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HOSA Week ends with blood drive

From dressing like a nerd to helping save lives by giving blood, Farmington High School kicked off its first HOSA week on Nov. 2 to help generate interest in the science and medical field.

“National HOSA week is typically held during the first week of November,” said Courtney McIntyre, one of the co-advisor of the high school program. “Last week was about trying to grow our program and letting people become aware of HOSA, let our students get involve with the community and spread the new about our programs.”

According to McIntyre, HOSA is an organization offered to high school students who are a part of the bio-medical program or the Certified Nursing Assistant program. The program allows students to explore medicine and familiarize themselves with concepts in physiology, genetics, microbiology and public health.

During the week, the students participated in spirit week days that included several dress up days including “dress like a nerd day,” “dress like your future profession day” and “dress like your favorite periodic element or college wear day.”

“We decided to do spirit days to get our kids more excited about HOSA week,” McIntyre said. “All of our HOSA officers met and came up with the spirit days.”

In addition to dressing up for spirit week, students also participated in medical-based trivia and other activities

To wrap up HOSA week at the local high school, the American Red Cross held a blood drive on Nov. 6 in the school’s gym.

“It was a fantastic day,” said Lisa Denman, Health Science instructor and co-advisor of Farmington HOSA. “We had set of goal of collecting 68 units and we collected 70.”

According to the American Red Cross, for every unit of blood donated, it will go to help saving the life three people.

“Our students, staff and members of the members of the community donated 70 viable units today, which can be used to save the lives of as many as 210 people,” said Dr. Nathan Hostetler, the school principal. “We are proud of a lot of what happens at FHS, but this is the sort of thing that can impact peoples’ lives in ways we can never anticipate.”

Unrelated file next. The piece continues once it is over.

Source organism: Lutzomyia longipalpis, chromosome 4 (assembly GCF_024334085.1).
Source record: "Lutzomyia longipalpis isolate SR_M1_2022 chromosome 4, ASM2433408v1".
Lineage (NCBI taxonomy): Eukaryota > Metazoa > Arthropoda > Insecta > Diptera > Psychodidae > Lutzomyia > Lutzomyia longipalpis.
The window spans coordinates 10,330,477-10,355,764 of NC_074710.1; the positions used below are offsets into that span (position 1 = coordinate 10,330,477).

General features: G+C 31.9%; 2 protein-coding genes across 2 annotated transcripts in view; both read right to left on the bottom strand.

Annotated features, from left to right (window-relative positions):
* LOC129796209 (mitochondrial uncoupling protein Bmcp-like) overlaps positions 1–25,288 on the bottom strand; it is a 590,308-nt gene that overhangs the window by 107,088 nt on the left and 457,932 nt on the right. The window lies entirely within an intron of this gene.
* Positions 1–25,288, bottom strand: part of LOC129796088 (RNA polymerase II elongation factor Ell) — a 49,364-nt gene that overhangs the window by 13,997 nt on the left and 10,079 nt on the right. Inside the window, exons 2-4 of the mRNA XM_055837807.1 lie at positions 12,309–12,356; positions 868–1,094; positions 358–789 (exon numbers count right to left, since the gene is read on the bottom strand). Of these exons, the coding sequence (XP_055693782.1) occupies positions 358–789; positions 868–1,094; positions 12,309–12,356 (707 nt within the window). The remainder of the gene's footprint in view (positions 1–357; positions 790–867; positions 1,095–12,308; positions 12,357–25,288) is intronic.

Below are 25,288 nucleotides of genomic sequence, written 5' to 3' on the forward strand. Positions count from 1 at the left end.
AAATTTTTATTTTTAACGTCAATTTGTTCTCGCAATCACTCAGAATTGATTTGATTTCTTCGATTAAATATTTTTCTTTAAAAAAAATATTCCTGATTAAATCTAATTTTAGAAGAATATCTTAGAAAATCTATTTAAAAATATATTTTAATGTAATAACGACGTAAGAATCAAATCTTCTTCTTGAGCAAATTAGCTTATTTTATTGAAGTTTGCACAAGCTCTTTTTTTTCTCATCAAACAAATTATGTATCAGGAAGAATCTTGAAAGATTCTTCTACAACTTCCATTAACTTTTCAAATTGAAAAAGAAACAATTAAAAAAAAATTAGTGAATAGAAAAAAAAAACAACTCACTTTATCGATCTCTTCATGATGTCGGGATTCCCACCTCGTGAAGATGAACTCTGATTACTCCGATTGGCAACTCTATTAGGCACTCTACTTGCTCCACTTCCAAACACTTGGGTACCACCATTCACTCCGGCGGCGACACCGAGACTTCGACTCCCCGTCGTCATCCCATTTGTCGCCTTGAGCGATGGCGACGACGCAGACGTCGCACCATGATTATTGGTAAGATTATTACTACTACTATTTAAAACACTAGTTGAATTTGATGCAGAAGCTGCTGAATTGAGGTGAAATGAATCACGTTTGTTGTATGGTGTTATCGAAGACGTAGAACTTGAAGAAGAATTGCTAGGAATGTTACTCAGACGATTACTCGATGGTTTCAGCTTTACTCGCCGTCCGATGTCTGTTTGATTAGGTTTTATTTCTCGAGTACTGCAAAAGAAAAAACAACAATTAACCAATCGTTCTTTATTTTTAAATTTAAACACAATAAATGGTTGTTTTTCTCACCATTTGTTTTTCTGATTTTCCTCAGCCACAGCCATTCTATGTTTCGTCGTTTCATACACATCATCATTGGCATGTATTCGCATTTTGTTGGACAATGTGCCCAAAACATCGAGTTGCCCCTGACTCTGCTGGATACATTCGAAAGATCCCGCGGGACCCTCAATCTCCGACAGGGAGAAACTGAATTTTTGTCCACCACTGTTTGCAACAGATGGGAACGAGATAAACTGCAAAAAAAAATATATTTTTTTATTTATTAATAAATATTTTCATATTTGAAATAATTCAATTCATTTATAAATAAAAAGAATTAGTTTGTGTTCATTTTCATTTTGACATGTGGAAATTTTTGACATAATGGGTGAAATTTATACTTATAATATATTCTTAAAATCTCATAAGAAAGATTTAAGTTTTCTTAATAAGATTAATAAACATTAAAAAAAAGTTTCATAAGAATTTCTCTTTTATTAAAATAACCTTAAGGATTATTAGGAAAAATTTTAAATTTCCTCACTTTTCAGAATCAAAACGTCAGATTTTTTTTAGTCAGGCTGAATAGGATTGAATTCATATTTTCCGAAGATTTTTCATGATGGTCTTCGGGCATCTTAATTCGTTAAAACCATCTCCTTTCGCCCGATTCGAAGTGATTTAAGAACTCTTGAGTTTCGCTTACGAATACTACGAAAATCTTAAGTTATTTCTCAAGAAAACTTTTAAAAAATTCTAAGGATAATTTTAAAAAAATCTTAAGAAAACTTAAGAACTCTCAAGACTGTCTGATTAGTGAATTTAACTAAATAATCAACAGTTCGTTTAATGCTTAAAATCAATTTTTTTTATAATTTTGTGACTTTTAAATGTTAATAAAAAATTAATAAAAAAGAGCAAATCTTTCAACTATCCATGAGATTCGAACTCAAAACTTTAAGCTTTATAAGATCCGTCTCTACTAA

According to David Chambers with the American Red Cross, this year’s blood drive utilized a process of collecting blood, called the Alyx Component Collection System, the that allows them to draw double the amount of red blood cells than the normal whole blood donation.

Rather than collecting the blood directly into a blood bag, the donor’s blood first flows into the Alyx machine, which separates the blood’s components. Red blood cells are collected in a blood bag, and the remaining components are returned to the donor. The donor also receives a small amount of sterile saline fluid to make up for the blood volume loss.

Although HOSA Week ended with the blood drive, this was not the first blood drive the school sponsored. In fact, the school has a long history of working with the Red Cross and holding blood drives, typically one in the fall and the other in spring.

“FHS has always had a good partnership with the American Red Cross that goes back to 1992 when Dave Waters was principal,” Denman said. “We usually hold one in the spring and the fall.”

Denman added that the school usually does a bit better in donating blood in the spring than the fall, but this year was hampered by the several school events such as a football game, soccer game and cheerleading competition.

“This has been a wonderful event for us,” Denman said. “We have had a great sponsorship with the Red Cross since 1992.”

With the help of Betty the Blood droplet, Jeanette Bishop takes time from her day to donate blood with during the American Red Cross Blood Drive on Nov. 6 at Farmington High School. The blood drive campaign finished National HOSA Week at the school.

With the help of Betty the Blood droplet, Jeanette Bishop takes time from her day to donate blood with during the American Red Cross Blood Drive on Nov. 6 at Farmington High School. The blood drive campaign finished National HOSA Week at the school.

Craig Vaughn is a reporter for the Farmington Press and can be reached at 573-518-3629 or at cvaughn@farmingtonpressonline.com.

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